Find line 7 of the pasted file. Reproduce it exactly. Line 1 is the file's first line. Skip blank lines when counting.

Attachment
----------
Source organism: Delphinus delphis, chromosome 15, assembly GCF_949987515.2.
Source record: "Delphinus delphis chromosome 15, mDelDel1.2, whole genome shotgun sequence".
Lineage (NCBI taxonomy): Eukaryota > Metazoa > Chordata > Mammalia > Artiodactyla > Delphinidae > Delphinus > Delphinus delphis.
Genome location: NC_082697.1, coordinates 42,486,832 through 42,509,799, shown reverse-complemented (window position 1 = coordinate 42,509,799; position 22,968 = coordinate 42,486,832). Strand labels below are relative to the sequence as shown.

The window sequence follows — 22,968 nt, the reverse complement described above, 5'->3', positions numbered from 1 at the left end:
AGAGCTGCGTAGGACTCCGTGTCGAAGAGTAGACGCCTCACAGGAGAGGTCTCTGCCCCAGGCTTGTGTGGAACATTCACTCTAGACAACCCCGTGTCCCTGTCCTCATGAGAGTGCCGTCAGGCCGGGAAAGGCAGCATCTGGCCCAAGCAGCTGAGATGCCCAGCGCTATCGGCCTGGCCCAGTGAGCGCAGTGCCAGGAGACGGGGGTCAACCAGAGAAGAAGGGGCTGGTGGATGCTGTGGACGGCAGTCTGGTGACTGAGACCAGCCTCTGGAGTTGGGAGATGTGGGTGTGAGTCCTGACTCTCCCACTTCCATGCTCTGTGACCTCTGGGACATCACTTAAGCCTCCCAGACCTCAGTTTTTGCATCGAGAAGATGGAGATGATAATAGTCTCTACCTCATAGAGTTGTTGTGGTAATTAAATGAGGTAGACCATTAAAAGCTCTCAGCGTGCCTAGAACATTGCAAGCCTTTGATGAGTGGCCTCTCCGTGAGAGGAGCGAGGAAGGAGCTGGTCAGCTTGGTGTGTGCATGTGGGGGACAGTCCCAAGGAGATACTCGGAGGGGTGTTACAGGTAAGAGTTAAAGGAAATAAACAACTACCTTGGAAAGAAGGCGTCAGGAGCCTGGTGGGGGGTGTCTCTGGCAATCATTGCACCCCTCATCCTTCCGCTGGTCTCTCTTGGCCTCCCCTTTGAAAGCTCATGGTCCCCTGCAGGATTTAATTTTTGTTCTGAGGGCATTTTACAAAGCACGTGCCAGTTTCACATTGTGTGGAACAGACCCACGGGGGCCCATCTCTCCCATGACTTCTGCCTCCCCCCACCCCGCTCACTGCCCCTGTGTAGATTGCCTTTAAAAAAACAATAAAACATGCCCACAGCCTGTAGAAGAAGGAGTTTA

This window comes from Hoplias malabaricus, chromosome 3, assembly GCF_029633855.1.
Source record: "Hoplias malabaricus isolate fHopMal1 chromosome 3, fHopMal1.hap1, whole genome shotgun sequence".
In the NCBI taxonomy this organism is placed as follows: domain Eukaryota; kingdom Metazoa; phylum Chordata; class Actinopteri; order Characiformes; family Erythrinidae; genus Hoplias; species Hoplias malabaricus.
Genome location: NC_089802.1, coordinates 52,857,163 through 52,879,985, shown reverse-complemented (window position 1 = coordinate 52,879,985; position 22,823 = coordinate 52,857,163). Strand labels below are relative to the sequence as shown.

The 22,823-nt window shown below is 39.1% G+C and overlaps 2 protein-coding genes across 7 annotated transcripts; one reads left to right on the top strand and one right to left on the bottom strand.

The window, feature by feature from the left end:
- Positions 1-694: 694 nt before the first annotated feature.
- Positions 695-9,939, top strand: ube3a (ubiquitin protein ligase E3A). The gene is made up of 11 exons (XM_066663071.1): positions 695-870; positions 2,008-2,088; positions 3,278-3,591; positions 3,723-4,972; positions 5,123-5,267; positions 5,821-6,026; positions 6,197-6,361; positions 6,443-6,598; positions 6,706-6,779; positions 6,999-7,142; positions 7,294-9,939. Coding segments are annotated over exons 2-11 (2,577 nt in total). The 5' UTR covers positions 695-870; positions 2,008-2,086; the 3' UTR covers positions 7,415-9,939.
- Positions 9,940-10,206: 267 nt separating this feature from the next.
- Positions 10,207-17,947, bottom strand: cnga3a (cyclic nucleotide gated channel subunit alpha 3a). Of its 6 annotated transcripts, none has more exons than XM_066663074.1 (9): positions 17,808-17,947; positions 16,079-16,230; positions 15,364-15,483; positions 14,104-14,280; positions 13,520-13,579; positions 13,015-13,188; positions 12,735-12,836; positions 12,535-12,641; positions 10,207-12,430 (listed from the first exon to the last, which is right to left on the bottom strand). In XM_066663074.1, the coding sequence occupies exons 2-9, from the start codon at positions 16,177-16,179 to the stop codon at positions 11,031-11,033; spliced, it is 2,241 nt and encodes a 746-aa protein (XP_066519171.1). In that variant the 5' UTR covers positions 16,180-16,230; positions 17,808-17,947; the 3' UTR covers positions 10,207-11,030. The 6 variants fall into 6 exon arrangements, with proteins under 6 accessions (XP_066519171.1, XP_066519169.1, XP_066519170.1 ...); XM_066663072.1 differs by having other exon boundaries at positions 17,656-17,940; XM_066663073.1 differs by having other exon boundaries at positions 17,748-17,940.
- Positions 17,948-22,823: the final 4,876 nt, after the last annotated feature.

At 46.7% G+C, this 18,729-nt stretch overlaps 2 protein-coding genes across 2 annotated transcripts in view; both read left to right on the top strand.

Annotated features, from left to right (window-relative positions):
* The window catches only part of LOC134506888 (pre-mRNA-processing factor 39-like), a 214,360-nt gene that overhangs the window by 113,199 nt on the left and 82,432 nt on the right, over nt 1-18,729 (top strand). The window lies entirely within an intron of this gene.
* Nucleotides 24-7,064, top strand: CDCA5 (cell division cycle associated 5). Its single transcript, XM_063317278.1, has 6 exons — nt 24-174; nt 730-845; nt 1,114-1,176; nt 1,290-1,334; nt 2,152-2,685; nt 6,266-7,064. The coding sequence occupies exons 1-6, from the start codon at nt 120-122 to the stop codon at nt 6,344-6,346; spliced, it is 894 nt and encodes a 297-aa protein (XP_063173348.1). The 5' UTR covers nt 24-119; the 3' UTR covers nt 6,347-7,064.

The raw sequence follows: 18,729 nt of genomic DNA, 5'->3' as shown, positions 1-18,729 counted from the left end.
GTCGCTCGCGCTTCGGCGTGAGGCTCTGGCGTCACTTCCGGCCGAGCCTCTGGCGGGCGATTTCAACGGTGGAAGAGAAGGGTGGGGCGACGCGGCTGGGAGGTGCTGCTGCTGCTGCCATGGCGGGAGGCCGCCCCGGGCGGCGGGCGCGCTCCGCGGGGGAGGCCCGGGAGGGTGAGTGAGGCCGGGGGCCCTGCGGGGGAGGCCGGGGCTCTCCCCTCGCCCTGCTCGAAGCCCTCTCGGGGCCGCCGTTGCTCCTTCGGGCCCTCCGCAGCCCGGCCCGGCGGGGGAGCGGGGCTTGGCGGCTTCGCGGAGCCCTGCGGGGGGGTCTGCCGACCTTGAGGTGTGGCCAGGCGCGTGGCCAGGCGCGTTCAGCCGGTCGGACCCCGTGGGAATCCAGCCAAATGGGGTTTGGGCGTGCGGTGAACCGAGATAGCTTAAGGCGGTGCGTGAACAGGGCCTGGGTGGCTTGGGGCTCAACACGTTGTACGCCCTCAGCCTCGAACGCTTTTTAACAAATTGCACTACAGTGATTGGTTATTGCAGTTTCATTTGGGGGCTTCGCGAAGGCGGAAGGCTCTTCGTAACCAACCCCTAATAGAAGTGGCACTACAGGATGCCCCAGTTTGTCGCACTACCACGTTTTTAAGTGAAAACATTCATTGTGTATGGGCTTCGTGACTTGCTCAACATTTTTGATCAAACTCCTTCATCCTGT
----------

This window comes from Hoplias malabaricus, chromosome 3, assembly GCF_029633855.1.